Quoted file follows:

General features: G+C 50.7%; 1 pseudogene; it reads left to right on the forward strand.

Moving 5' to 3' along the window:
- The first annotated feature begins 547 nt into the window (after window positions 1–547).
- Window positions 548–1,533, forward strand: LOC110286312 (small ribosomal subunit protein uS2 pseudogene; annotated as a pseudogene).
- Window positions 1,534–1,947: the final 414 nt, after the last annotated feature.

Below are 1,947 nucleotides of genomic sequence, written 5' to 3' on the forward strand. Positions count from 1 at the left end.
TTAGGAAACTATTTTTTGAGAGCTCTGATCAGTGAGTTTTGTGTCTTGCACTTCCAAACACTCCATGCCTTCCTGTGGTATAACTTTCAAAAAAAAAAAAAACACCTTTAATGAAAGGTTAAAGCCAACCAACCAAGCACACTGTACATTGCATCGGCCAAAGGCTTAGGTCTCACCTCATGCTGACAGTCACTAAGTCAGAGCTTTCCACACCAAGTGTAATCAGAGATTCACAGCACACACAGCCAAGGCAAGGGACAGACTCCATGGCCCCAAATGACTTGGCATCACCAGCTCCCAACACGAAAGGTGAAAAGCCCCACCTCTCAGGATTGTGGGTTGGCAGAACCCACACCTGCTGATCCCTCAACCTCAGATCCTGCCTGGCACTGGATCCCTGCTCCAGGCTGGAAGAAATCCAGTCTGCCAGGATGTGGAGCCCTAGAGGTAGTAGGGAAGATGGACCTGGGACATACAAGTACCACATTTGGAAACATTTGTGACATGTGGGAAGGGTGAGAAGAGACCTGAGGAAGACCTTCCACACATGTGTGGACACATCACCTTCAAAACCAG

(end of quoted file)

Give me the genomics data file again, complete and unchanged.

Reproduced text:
General features: G+C 50.7%; 1 pseudogene; it reads left to right on the forward strand.

Moving 5' to 3' along the window:
- The first annotated feature begins 547 nt into the window (after window positions 1–547).
- Window positions 548–1,533, forward strand: LOC110286312 (small ribosomal subunit protein uS2 pseudogene; annotated as a pseudogene).
- Window positions 1,534–1,947: the final 414 nt, after the last annotated feature.

Below are 1,947 nucleotides of genomic sequence, written 5' to 3' on the forward strand. Positions count from 1 at the left end.
TTAGGAAACTATTTTTTGAGAGCTCTGATCAGTGAGTTTTGTGTCTTGCACTTCCAAACACTCCATGCCTTCCTGTGGTATAACTTTCAAAAAAAAAAAAAACACCTTTAATGAAAGGTTAAAGCCAACCAACCAAGCACACTGTACATTGCATCGGCCAAAGGCTTAGGTCTCACCTCATGCTGACAGTCACTAAGTCAGAGCTTTCCACACCAAGTGTAATCAGAGATTCACAGCACACACAGCCAAGGCAAGGGACAGACTCCATGGCCCCAAATGACTTGGCATCACCAGCTCCCAACACGAAAGGTGAAAAGCCCCACCTCTCAGGATTGTGGGTTGGCAGAACCCACACCTGCTGATCCCTCAACCTCAGATCCTGCCTGGCACTGGATCCCTGCTCCAGGCTGGAAGAAATCCAGTCTGCCAGGATGTGGAGCCCTAGAGGTAGTAGGGAAGATGGACCTGGGACATACAAGTACCACATTTGGAAACATTTGTGACATGTGGGAAGGGTGAGAAGAGACCTGAGGAAGACCTTCCACACATGTGTGGACACATCACCTTCAAAACCAG